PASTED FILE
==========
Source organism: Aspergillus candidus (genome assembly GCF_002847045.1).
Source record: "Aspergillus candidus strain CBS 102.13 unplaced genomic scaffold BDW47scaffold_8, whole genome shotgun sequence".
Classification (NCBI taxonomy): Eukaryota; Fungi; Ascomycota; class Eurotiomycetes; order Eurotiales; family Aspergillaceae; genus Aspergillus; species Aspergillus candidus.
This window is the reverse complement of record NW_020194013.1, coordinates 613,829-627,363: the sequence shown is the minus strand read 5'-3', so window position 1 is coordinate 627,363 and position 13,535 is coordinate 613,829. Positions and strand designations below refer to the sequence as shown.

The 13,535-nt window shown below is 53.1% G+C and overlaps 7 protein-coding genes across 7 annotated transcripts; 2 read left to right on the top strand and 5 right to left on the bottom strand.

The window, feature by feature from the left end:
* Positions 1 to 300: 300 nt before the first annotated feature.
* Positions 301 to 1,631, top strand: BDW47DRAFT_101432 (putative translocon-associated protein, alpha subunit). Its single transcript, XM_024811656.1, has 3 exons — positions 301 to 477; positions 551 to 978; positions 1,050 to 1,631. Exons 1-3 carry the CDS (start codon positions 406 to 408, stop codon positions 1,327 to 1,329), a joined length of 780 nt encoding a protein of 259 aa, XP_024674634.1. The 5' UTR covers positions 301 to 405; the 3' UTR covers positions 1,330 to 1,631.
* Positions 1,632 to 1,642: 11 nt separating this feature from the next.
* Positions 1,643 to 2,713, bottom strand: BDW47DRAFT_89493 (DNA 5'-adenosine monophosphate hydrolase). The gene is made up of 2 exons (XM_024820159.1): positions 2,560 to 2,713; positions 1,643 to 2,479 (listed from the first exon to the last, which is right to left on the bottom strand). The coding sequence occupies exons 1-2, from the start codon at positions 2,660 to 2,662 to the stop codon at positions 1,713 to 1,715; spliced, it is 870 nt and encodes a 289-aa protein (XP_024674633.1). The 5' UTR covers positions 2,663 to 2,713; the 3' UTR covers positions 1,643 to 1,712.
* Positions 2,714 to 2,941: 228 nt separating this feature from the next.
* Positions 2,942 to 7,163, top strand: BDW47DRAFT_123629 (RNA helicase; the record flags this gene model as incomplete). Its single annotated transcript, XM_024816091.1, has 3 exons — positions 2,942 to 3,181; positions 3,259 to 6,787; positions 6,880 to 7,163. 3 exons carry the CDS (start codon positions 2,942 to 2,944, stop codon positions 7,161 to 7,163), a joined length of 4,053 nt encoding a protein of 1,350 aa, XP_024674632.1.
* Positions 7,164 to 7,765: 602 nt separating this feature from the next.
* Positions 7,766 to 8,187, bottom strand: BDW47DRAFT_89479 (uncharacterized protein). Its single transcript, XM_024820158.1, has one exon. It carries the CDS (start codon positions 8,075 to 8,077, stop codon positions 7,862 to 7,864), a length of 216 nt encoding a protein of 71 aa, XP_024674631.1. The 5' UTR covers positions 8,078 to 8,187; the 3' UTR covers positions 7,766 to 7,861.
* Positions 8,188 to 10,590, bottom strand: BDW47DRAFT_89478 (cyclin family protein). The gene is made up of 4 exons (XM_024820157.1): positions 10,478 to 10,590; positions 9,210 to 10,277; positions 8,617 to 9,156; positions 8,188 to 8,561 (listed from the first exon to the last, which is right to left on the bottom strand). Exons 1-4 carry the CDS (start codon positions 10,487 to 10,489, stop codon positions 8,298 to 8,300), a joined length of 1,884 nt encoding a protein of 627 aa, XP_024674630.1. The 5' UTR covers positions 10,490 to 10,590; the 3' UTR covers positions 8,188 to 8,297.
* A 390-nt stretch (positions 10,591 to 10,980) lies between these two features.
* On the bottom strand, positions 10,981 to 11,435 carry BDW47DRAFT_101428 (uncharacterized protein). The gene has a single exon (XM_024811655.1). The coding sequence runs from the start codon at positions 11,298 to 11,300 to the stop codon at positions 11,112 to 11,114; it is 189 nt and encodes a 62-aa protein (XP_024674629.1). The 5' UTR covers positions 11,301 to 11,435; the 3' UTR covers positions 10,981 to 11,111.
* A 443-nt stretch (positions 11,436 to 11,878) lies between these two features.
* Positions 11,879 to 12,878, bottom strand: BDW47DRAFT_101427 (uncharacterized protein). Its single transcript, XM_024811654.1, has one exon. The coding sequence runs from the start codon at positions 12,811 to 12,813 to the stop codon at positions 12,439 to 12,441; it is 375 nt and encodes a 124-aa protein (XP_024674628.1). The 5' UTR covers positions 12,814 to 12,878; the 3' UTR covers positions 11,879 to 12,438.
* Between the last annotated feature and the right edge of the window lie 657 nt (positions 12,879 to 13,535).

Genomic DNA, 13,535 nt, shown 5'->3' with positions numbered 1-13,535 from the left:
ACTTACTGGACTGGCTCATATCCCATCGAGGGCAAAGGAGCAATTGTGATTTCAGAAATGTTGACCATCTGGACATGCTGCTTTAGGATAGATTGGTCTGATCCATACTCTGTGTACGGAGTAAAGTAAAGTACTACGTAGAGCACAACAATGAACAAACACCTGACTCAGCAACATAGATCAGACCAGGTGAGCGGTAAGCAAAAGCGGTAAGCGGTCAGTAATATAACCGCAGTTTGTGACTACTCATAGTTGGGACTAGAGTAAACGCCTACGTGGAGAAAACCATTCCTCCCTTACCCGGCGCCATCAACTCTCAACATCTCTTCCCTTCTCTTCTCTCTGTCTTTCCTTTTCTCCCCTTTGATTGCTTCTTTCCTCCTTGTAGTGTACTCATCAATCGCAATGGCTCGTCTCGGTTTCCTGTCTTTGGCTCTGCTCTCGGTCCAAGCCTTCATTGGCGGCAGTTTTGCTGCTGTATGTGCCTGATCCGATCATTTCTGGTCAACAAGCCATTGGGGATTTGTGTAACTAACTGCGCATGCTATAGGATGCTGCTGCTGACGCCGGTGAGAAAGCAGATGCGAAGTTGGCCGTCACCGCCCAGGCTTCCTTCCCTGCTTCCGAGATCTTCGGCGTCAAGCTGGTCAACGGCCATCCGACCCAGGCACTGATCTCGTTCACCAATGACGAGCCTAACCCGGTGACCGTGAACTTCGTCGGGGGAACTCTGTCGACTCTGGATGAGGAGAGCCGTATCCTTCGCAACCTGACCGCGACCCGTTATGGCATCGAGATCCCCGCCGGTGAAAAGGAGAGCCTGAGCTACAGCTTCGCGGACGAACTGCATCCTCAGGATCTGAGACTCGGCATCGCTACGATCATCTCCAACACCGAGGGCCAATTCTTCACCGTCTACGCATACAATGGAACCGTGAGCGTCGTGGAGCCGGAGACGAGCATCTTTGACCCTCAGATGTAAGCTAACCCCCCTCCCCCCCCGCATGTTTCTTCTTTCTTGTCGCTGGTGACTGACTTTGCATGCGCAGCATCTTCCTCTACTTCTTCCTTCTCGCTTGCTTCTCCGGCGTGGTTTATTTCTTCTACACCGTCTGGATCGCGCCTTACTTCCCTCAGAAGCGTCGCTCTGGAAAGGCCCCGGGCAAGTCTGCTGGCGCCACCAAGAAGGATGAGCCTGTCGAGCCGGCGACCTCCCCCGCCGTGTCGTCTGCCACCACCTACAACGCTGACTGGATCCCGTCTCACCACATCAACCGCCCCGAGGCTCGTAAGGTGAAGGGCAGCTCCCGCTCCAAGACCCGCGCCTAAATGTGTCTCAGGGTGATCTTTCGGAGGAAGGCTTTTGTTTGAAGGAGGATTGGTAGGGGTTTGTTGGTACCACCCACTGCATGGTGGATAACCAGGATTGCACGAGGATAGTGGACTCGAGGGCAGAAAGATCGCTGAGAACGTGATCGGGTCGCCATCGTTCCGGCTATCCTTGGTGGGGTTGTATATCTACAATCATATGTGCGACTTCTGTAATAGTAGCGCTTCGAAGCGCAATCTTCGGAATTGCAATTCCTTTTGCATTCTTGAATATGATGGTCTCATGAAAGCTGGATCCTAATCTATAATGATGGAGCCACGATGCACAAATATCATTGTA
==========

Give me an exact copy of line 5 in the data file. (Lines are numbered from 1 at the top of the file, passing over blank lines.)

The 13,535-nt window shown below is 53.1% G+C and overlaps 7 protein-coding genes across 7 annotated transcripts; 2 read left to right on the top strand and 5 right to left on the bottom strand.